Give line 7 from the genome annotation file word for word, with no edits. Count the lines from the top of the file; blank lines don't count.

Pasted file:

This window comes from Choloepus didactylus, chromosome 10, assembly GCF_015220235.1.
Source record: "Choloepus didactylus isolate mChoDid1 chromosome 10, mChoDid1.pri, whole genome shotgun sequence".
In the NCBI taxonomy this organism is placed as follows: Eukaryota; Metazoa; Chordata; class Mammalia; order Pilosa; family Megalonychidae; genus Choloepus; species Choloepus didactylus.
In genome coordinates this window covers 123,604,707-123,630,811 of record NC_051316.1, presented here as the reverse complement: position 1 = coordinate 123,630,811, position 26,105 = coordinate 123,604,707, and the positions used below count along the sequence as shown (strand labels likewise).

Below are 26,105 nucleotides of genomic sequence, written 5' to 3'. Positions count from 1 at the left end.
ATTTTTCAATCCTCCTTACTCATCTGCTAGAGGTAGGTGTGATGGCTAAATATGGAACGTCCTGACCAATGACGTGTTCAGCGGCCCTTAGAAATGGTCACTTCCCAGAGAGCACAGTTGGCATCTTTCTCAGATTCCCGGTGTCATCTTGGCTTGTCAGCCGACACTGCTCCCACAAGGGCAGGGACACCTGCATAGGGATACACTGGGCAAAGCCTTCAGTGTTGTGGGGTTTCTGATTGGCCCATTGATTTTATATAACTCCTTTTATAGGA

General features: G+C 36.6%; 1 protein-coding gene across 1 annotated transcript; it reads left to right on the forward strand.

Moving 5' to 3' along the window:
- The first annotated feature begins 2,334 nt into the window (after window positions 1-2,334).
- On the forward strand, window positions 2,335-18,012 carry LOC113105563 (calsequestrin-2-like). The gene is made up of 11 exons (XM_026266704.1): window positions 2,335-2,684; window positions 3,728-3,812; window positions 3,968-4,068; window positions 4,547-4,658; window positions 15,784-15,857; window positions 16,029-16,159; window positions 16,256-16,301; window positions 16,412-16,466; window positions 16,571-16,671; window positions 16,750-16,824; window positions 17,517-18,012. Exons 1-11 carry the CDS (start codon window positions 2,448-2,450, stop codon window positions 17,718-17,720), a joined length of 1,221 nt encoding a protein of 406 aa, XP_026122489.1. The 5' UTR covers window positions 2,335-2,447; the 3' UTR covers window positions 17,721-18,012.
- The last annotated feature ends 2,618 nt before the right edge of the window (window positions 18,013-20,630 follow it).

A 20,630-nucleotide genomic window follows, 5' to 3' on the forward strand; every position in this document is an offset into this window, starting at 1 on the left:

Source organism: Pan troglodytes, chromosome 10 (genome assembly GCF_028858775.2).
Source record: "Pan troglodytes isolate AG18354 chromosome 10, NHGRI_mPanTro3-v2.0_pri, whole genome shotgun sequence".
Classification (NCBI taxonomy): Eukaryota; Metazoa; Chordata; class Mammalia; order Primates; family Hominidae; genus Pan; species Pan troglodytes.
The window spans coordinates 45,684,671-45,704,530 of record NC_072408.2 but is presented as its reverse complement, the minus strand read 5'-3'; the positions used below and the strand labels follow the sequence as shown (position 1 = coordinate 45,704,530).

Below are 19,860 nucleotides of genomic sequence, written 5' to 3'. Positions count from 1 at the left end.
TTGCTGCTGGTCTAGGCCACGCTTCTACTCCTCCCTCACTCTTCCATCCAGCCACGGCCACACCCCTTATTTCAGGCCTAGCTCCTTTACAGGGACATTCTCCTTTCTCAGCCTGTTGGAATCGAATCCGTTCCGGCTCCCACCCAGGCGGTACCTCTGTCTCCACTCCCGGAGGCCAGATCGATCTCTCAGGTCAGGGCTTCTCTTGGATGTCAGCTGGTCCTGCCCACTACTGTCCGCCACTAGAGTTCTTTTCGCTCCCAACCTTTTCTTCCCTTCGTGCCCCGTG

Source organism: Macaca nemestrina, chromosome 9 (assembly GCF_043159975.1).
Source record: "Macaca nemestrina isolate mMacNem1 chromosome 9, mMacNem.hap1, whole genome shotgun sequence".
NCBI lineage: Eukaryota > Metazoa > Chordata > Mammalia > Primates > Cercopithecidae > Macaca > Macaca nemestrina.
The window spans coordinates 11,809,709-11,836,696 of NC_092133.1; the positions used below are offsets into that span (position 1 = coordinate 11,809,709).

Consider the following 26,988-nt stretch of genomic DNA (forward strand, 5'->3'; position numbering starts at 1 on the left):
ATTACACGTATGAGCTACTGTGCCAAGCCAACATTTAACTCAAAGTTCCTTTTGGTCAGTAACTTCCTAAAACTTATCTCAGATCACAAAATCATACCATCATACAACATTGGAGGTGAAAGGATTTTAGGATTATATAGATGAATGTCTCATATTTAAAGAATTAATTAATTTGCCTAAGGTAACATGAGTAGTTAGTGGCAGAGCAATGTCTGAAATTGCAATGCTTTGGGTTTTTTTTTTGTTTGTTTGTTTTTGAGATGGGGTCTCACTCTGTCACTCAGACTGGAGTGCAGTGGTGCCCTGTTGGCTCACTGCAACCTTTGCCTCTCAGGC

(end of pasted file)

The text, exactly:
General features: G+C 36.6%; 1 protein-coding gene across 1 annotated transcript; it reads left to right on the forward strand.